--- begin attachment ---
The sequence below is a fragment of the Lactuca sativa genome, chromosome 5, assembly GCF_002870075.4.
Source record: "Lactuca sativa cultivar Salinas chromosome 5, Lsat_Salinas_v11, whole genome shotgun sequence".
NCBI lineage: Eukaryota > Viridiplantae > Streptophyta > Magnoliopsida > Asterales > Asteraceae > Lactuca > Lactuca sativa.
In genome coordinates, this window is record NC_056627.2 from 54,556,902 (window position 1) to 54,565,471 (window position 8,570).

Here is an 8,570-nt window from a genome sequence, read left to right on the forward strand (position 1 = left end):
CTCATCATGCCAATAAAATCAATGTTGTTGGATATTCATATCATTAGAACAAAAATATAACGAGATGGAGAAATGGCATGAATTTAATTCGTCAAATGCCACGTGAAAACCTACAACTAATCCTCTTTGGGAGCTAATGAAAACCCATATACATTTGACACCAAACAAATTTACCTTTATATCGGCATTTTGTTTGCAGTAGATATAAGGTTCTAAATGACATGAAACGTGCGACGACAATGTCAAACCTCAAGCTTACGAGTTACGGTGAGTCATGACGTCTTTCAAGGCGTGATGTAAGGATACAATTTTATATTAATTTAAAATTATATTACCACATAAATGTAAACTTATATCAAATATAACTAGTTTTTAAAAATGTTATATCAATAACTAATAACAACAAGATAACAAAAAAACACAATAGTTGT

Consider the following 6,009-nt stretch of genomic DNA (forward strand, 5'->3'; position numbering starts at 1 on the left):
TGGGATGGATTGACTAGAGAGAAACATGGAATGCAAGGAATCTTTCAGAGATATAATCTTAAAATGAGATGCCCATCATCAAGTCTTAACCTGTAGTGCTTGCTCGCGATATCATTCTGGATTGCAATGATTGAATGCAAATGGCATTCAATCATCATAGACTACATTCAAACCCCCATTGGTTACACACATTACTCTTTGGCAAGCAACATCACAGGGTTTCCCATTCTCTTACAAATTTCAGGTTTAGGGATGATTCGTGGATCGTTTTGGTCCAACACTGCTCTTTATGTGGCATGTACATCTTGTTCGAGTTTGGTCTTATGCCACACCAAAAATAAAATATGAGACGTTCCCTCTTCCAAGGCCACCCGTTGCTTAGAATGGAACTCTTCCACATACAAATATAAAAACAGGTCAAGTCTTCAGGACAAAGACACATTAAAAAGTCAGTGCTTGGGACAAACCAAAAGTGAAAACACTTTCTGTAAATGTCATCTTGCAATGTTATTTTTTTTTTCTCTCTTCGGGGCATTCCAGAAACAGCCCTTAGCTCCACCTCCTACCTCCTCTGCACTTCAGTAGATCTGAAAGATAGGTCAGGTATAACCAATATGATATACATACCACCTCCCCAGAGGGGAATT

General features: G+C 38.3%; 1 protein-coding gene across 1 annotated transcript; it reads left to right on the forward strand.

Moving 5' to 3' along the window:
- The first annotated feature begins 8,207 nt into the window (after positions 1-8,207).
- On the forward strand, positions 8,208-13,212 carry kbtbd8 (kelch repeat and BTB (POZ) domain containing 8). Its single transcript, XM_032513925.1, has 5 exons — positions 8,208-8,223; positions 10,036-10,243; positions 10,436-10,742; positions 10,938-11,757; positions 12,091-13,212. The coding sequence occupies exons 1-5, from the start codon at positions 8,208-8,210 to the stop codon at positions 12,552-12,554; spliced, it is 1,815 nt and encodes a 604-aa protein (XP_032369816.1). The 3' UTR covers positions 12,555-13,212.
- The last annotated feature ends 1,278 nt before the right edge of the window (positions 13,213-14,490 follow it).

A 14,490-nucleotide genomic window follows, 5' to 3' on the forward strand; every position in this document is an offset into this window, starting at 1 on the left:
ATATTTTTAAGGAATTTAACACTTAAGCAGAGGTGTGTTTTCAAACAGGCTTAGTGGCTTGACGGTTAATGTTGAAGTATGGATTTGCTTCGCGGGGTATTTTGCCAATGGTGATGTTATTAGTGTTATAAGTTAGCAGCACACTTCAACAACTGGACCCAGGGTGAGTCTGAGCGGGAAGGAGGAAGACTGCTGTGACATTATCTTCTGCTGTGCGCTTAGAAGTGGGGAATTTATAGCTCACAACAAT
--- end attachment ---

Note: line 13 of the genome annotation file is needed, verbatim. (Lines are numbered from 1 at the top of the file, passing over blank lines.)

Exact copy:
- The last annotated feature ends 1,278 nt before the right edge of the window (positions 13,213-14,490 follow it).